Simulations using an idealized, atmospheric general circulation model (GCM) subjected to various thermal forcings are analyzed via a combination of probability density function (PDF) estimation and spectral analysis techniques. Seven different GCM runs are examined, each model run being characterized by different values in the strength of the tropical heating and high-latitude cooling. For each model run, it is shown that a linear stochastic model constructed in the phase space of the ten leading empirical orthogonal functions (EOFs) of the zonal-mean zonal flow provides an excellent statistical approximation to the simulated zonal flow variability, which includes zonal index fluctuations, and quasi-oscillatory, poleward, zonal-mean flow anomaly propagation. Statistically significant deviations from the above linear stochastic null hypothesis arise in the form of a few anomalously persistent, or statistically nonlinear, flow patterns, which occupy particular regions of the model’s phase space. Some of these nonlinear regimes occur during certain phases of the poleward propagation; however, such an association is, in general, weak. This indicates that the regimes and oscillations in the model may be governed by distinct dynamical mechanisms.

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Seok-Woo Son, Sukyoung Lee, Steven B. Feldstein, and John E. Ten Hoeve

Abstract

The physical processes that determine the time scale of zonal-mean-flow variability are examined with an idealized numerical model that has a zonally symmetric lower boundary. In the part of the parameter space where the time-mean zonal flow is characterized by a single (double) jet, the dominant form of zonal-mean-flow variability is the zonal index (poleward propagation), and the time-mean potential vorticity gradient is found to be strong and sharp (weak and broad). The e-folding time scale of the zonal index is found to be close to 55 days, much longer than the observed 10-day time scale. The e-folding time scale of the poleward propagation is about 40 days. The long e-folding time scales for the zonal index are found to be consistent with an unrealistically strong and persistent eddy–zonal-mean-flow feedback. A calculation of the refractive index indicates that the background flow supports eddies that are trapped within midlatitudes, undergoing relatively little meridional propagation.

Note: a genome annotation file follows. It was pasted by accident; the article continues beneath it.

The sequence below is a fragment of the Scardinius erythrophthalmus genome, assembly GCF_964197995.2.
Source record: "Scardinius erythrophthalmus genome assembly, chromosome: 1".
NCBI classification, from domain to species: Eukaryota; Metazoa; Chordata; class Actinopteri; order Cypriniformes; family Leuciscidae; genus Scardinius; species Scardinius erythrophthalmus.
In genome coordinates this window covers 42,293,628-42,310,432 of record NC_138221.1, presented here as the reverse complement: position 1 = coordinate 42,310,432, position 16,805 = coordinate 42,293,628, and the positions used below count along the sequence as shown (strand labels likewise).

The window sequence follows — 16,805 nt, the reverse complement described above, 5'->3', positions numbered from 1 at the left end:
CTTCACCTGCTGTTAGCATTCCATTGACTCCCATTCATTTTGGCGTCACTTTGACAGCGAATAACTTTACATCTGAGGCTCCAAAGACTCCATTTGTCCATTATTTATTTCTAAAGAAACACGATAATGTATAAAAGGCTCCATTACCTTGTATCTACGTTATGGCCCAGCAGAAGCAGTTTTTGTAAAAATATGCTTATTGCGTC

Additional model runs are performed with an idealized mountain to investigate whether zonal asymmetry can disrupt the eddy feedback. For single-jet states, the time scale is reduced to about 30 days if the mountain height is 4 km or less. The reduction in the time scale occurs because the stationary eddies excited by the mountain alter the background flow in a manner that leads to the replacement of zonal-index events by shorter-time-scale poleward propagation. With a 5-km mountain, the time scale reverts and increases to 105 days. This threshold behavior is again attributed to a sharpening of the background zonal jet, which arises from an extremely strong stationary wave momentum flux convergence. In contrast, for double-jet states, the time scale changes only slightly and the poleward propagation is maintained in all mountain runs.

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Sid-Ahmed Boukabara, Vladimir Krasnopolsky, Stephen G. Penny, Jebb Q. Stewart, Amy McGovern, David Hall, John E. Ten Hoeve, Jason Hickey, Hung-Lung Allen Huang, John K. Williams, Kayo Ide, Philippe Tissot, Sue Ellen Haupt, Kenneth S. Casey, Nikunj Oza, Alan J. Geer, Eric S. Maddy, and Ross N. Hoffman

Capsule Summary

Current research applying artificial intelligence to the Earth and environmental sciences is progressing quickly, with emerging developments in terms of efficiency, accuracy, and discovery.